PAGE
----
7.4, 58-12-16(3), 58-33-2, 58-33-26, and 58-33-67(1),(3)and (4). These violations however were
for a period between January 1,2009 and June 30,2012,that being before any ofthe operative facts
ofthis present matter.
The fourth factor is the wrongdoer's financial condition. Plaintiff argues that Farmers
Jnsurance financial condition is demonstrated by the fact that it had billions of dollars worth of
premium. It does indicate a lot of business but it can be that an insurance company can do a lot of
business and lose money on that business. Accordingly,the Court instead looks at the following as
a public record that gives some other indication of the substantial worth of Farmers Insurance
Exchange. FarmersInsurance Exchange is one ofthe insurers comprising Farmers Insurance Group.
At its website. Farmers Insurance Exchange for 2016 explained in part:"The results ofthe Farmers
Insurance Exchange were impacted by the large number ofcatastrophic losses but the company still
maintained a strong capital base with a surplus of$4.2 billion."
The fifth factor is all ofthe eireumstances attendant to the wrongdoer's actions. Even when
the eireumstances ofthis ease were pointed outto the Defendaiit,they continued to persist in denying
paying the benefit the insured was entitled to. The insured suffered from this and ultimately was
fortunate enough to be able to go into her own funds that she considered her retirementfunds to have
the work done so that the people who purchased her house would not sue her for failing to make the
repairs that she had agreed to make once she sold her house after the hailstorm. There is no
mathematical formula for the awarding of punitive damages under South Dakota law but there are
constitutional limitations. In this case under the five factors and viewing the circumstances in total,
the Court is awarding punitive damages on a 4-to-l ratio, that being four times the actual damages
of$99,290,that being $49,290 the insurer should have paid plus the $50,000 damages times four for
apunitive damage award of$397,160. See Craig Outdoor Adver.,Inc. v. Viacom Outdoor,528 F.3d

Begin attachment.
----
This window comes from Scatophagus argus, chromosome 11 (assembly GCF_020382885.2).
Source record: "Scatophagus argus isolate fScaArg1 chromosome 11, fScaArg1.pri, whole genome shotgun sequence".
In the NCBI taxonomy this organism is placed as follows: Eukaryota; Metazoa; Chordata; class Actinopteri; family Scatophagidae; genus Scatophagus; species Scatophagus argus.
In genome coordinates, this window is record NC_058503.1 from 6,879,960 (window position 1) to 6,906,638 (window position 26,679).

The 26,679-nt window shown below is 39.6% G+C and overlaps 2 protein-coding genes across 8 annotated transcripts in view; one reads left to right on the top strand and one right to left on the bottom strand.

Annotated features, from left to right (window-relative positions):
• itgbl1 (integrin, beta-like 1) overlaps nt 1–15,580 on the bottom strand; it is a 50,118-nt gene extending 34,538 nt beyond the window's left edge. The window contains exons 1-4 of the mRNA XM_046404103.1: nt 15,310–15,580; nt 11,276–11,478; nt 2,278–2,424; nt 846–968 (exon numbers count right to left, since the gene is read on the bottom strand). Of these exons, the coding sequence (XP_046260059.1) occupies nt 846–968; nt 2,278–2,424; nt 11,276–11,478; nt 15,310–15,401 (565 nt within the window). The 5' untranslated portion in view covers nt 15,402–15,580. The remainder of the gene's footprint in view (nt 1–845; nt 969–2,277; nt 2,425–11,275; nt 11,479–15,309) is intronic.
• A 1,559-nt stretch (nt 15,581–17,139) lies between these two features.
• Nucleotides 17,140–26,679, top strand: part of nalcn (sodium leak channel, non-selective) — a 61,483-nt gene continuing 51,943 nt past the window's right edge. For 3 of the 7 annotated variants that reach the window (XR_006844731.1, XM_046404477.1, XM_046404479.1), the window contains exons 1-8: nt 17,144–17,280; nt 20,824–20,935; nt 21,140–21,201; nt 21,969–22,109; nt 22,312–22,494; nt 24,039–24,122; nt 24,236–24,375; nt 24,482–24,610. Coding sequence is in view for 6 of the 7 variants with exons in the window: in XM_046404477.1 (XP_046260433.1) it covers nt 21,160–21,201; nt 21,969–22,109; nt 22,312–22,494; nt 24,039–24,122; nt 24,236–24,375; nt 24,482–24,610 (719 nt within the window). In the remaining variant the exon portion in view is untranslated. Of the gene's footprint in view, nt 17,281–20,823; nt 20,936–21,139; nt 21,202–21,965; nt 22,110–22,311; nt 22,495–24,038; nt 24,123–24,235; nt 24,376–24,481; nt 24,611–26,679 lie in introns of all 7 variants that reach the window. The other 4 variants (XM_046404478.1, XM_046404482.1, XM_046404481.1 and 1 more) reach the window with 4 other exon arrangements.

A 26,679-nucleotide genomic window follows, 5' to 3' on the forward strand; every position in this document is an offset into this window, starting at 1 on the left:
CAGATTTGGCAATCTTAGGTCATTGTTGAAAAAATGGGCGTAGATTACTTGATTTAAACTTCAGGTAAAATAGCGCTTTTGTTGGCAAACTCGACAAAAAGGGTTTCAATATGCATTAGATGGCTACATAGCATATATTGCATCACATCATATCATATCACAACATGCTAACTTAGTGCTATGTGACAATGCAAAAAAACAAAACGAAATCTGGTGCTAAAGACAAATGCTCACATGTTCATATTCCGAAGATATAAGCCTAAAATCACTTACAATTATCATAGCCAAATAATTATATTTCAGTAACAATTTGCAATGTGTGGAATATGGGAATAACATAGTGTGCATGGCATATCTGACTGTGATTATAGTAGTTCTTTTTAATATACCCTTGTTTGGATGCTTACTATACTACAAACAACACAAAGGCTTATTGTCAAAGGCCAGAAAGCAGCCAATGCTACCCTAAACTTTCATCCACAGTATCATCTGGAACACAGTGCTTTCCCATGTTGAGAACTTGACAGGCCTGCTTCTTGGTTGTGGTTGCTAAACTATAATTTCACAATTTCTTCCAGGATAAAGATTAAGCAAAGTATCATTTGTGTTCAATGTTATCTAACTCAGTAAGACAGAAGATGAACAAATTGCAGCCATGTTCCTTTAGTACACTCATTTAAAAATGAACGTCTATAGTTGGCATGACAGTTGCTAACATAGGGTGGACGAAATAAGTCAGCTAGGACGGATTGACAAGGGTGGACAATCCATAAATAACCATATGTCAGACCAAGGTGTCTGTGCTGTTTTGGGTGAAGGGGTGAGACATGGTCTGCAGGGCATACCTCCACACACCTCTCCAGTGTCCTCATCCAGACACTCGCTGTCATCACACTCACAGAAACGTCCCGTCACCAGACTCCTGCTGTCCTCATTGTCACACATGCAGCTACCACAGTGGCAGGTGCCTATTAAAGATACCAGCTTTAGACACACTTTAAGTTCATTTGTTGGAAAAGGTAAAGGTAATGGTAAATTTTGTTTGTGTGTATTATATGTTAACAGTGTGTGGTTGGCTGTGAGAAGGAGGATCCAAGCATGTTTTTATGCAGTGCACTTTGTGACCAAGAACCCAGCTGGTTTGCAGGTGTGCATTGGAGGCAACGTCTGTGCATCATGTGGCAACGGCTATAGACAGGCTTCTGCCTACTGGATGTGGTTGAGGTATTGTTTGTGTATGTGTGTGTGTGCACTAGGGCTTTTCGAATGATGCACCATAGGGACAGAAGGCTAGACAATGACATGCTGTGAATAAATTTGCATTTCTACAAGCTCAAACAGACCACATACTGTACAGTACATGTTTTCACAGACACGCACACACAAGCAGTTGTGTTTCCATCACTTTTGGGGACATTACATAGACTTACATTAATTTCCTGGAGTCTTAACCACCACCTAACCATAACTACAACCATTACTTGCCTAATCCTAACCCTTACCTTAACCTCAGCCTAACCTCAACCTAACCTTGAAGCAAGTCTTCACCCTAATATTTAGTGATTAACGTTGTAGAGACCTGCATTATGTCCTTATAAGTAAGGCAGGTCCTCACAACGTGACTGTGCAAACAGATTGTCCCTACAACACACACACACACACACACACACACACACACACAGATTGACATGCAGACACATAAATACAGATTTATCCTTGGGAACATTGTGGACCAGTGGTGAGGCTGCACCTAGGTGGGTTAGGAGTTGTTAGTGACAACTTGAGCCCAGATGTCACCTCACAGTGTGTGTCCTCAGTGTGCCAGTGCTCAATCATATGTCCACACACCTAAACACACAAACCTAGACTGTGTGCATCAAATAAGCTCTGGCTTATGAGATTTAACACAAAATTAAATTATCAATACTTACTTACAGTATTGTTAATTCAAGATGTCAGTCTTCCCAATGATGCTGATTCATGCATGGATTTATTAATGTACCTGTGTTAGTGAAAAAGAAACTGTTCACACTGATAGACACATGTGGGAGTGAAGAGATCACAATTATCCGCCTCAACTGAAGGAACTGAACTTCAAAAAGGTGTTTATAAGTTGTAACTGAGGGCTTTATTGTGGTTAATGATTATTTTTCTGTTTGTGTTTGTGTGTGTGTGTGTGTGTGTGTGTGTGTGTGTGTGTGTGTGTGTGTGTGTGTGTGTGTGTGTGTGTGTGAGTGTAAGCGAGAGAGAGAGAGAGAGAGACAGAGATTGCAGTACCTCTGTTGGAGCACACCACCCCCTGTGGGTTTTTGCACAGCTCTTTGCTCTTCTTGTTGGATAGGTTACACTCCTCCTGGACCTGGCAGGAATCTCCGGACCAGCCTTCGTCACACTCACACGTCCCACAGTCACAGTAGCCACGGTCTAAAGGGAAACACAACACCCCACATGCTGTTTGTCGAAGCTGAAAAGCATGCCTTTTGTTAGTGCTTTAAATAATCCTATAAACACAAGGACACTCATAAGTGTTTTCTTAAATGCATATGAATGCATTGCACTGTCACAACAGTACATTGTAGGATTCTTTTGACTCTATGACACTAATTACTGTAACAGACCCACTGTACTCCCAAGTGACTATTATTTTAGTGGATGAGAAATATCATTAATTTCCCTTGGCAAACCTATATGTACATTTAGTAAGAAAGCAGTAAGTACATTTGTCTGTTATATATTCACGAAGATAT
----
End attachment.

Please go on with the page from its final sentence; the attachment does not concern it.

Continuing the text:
1001,1021 n. 9(8th Cir. 2008)(rejecting the "argument that a 4:1 multiplier is the constitutional
maximum in every eommercial case."(citation omitted)). This is a reasonable amount to pumsh
Farmers Insurance Exchange and to deter others from similar conduct.
Plaintiffrequested attorney fees and the attorneys fees are awarded in the amount of$15,300
plus 6.5% sales tax of$994.50,for a total amount of$16,294.50. Attorney time, generally at $200
an hour resulted in $22,000 worth of charges, but counsel voluntarily reduced that amount prior to
the hearing due to some duplication in the work. Prejudgmentinterest is also awarded on contractual
damages in the amount of$4,807.46, with prejudgment interest ftom May 17,2016,at the statutory
rate of 10% per annum,that being $4,807.46. Plaintiff had requested January 5, 2015 as the date
from which interest should accrue. The Court chose May 17,2016 as that was not the first nor the
last demand from Plaintiff to her insurer, but it was a clear demand which should have been
accepted. (Ex. 21).
IT IS ORDERED:
That Default Judgment is entered in favor of Plaintiff Julie McKenzie and
against Defendant Farmers Insurance Exchange.
That Plaintiffis awarded contractual damages in the amoimt of$49,290,plus
prejudgment interest thereon from May 17,2016,at the statutory rate of10%
per annum under SDCL §§ 21-1-13.1 and 54-3-16 in the amount of
That Plaintiffis awarded attorneys' fees in the amount of$l5,300, plus 6.5%
sales tax of$994.50,for a total amount of $16,294.50.
That Plaintiff is awarded bad faith damages in the amount of $50,000 for
emotional distress and physical manifestations from that distress.
That Plaintiffis awarded punitive damages in the amount of$397,160,a ratio
of4-to-l, four times $99,290($49,290 + $50,000),for a total award against
Defendant Farmers Insurance Exehange in the amount of $517,551.96.
Dated this I
day of May,2017.
BY THE COURT:
JOSEPH HAAS,CLERK A
kwrence L. Piersol
United States District Judge